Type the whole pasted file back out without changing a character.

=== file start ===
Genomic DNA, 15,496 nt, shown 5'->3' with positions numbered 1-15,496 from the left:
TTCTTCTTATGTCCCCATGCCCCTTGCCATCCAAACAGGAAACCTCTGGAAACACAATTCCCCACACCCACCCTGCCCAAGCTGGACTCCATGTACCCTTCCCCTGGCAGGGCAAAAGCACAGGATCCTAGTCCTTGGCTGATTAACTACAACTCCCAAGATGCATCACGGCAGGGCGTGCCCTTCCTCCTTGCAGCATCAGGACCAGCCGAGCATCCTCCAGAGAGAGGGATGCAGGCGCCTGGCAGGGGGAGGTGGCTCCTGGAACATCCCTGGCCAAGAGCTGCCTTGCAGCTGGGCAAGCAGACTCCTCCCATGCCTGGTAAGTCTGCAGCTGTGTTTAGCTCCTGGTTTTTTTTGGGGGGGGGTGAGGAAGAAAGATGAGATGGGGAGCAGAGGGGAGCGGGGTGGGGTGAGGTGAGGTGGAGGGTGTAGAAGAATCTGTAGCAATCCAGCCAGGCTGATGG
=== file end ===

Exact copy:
Genomic DNA, 15,496 nt, shown 5'->3' with positions numbered 1-15,496 from the left:
TTCTTCTTATGTCCCCATGCCCCTTGCCATCCAAACAGGAAACCTCTGGAAACACAATTCCCCACACCCACCCTGCCCAAGCTGGACTCCATGTACCCTTCCCCTGGCAGGGCAAAAGCACAGGATCCTAGTCCTTGGCTGATTAACTACAACTCCCAAGATGCATCACGGCAGGGCGTGCCCTTCCTCCTTGCAGCATCAGGACCAGCCGAGCATCCTCCAGAGAGAGGGATGCAGGCGCCTGGCAGGGGGAGGTGGCTCCTGGAACATCCCTGGCCAAGAGCTGCCTTGCAGCTGGGCAAGCAGACTCCTCCCATGCCTGGTAAGTCTGCAGCTGTGTTTAGCTCCTGGTTTTTTTTGGGGGGGGGTGAGGAAGAAAGATGAGATGGGGAGCAGAGGGGAGCGGGGTGGGGTGAGGTGAGGTGGAGGGTGTAGAAGAATCTGTAGCAATCCAGCCAGGCTGATGG